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Aquinas Distinction; Divine and Human Laws

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Michael W.
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  1. Introduction
  2. Thomas Aquinas
  3. Dominic Order
  4. Aquinas distinction
  5. Divine and human laws
  6. Unjust laws
  7. Just human laws
  8. Conclusion

Thomas Aquinas was a Catholic priest of the Dominic Order who lived during the medieval era. He was one of the most influential early Church Fathers and Doctors of the Catholic Church, and became very important figure as one of the greatest theologians and philosophers to live in that period. His works and writings in the field of theology, ethics, and philosophy have become classics that are still relevant today world and being widely studied. Of the many books he wrote, the most influential is Summa Theologica which is divided into three parts:

God: In this section of the book, Saint Thomas Aquinas gave five proofs of the real existence of God. He further described what he believed is the thinking of God and how He ?God? does his work in the universe. ?God,? Thomas Aquinas wrote, ?loves everything that He created.? This statement is an echo of what is written in the book of Genesis where it was stated that after each creation, God saw that what He created was good.

Ethics: In this section, Thomas Aquinas used Aristotle's virtue on ethics to show the connection between virtuous man and God. He further explained how virtuous acts can result in the blessedness of a Beatific Vision (beata visio). ?Man,? Thomas Aquinas explained, ?tries to achieve the highest with his free will but whether this is good or bad depends on his final act.?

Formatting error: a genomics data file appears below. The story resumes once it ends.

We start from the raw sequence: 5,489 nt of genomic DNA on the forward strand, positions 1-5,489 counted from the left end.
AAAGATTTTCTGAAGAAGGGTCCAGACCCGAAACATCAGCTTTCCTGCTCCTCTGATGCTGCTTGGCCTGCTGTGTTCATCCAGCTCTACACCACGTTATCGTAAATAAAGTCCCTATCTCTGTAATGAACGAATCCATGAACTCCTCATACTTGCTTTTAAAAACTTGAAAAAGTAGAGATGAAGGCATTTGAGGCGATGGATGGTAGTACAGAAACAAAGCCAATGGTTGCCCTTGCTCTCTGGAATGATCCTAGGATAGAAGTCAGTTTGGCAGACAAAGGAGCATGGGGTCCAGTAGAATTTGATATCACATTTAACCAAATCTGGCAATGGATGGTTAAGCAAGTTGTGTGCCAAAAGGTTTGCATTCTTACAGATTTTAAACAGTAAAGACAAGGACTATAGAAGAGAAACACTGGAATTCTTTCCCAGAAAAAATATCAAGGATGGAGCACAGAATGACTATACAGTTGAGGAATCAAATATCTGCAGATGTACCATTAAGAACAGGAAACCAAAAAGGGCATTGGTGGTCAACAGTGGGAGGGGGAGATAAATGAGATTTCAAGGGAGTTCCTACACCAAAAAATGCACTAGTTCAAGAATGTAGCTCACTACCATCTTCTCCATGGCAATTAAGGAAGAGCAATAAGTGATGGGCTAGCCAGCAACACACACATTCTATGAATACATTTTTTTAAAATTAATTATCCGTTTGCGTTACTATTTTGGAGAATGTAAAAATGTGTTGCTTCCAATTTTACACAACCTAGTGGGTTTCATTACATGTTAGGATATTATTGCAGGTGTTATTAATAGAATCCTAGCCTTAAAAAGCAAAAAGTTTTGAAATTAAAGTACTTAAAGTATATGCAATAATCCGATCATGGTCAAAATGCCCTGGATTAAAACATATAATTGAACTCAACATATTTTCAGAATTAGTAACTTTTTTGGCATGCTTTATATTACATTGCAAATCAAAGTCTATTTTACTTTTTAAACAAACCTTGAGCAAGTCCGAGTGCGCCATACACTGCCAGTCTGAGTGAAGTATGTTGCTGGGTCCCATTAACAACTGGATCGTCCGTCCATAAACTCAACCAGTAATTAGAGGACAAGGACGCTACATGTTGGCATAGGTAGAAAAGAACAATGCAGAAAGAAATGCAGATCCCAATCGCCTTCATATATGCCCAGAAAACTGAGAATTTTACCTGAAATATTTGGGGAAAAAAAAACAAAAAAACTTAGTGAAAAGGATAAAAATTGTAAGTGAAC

Christ: The third section Summa Theologica is about Christ. Here, Thomas Aquinas explained how Jesus Christ is the protector and representative of mankind both in Heaven and on Earth as well as Divine Second Person in the Trinity who offered His life for the salvation of mankind. Although Thomas Aquinas did not finish this part of his work before his death, he nonetheless managed to write on the Seven Sacraments as well as on eschatology which deals with death, Final Judgment and the final destination of man's immortal soul on the last day.

[...] Aquinas Distinction; Divine and Human Laws Thomas Aquinas was a Catholic priest of the Dominic Order who lived during the medieval era. He was one of the most influential early Church Fathers and Doctors of the Catholic Church, and became very important figure as one of the greatest theologians and philosophers to live in that period. His works and writings in the field of theology, ethics, and philosophy have become classics that are still relevant today world and being widely studied. [...]


[...] The first distinction between Devine Laws and Human Laws therefore lies on the personalities that crafted these two laws. Devine Laws are laws according to our religious belief and understanding are law that directly come to us from God. These laws are God's will for mankind. Because these laws are created by an Omnipotent and Omniscient God, they are just, perfect, timeless, and immutable. They are laws created without seeking the will of man but for his own good without discrimination. [...]

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